Paul Paquet, Ph.D. is an internationally recognized wildlife biologist who specializes in the ecology, conservation, behavior, and management of bears and other large wild animals. He is also an Adjunct Professor at the University of Victoria and Brandon University, University of Manitoba, as well as a Faculty Associate in Graduate Studies in Zoology at Guelph University and a Faculty Associate at the University of New Brunswick. He previously held academic appointments at the University of Alberta in the Department of Biology, Western College of Veterinary Medicine, University of Saskatchewan, and Environmental Design at the University of Calgary.
Dr. Paquet holds a BA in philosophy from Santa Clara University in 1970, B.Sc. in wildlife ecology from Arizona State University in 1974; a M.S. in biology from Portland State University in 1982; and a Ph.D. in zoology from University of Alberta in 1988. He has conducted research on several species of large mammalian predators in western North America including wolves, grizzly bears, black bears, cougars, and lynx, and has more than 45 years of experience in trapping and handling large predators. His experience includes recreational trapping, trapping for animal damage control, trapping for public safety and health, and live trapping for conservation research.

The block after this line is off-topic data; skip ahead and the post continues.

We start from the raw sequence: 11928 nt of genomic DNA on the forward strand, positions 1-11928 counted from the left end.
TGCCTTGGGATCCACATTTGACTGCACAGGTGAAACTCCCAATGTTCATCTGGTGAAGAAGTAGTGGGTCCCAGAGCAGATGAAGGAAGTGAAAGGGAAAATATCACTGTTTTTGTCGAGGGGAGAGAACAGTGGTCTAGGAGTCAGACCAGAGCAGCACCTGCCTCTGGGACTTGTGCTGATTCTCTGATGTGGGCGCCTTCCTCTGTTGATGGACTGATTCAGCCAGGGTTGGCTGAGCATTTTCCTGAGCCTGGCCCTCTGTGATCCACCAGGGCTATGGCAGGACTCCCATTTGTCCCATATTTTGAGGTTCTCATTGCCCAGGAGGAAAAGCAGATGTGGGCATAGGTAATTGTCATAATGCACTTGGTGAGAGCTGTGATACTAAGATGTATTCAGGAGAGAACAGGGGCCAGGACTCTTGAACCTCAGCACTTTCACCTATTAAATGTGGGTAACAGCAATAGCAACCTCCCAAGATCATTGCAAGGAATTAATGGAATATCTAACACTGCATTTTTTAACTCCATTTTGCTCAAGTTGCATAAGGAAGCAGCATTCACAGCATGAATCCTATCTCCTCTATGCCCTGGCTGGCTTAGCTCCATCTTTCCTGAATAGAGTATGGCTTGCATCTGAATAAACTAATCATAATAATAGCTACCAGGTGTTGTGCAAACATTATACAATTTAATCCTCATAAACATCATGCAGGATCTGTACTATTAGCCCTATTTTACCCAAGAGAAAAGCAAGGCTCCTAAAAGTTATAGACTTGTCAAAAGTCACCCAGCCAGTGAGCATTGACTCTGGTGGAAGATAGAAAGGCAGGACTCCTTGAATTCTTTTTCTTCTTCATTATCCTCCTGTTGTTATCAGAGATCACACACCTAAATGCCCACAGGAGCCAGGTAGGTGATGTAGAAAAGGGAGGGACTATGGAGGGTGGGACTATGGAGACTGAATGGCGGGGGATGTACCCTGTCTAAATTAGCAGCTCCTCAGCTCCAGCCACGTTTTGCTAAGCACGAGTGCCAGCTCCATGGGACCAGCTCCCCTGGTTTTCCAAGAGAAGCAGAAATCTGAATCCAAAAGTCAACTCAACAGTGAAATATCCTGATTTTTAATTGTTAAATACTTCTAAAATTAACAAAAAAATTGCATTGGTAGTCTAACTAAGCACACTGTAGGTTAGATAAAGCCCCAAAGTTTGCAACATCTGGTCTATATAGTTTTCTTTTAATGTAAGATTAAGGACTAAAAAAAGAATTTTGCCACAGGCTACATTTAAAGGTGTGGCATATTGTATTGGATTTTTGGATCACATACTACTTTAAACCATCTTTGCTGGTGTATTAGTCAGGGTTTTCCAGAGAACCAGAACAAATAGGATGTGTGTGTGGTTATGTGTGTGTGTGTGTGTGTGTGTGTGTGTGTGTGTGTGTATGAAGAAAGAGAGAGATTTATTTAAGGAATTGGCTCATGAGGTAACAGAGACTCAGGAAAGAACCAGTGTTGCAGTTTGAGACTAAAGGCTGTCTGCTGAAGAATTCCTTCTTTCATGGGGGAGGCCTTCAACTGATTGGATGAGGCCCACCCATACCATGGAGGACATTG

Dr. Paquet has worked for the U. S. Department of the Interior (DOI), Canadian Wildlife Service (CWS), and Parks Canada as a wildlife research biologist studying large carnivores.
Maine Bear Hunting Reform Narrowly Rejected by Voters
Mainers for Fair Bear Hunting expressed disappointment about the election results on Question 1, but thanked more than a quarter million Mainers who voted to end bear baiting, hounding, and trapping.
"We are grateful to so many Maine voters for supporting this proposed reform, and we look forward to working with them and with ‘no’ and non-voters to outlaw the practices of bear hounding and trapping, because we believe there’s substantial agreement on that issue."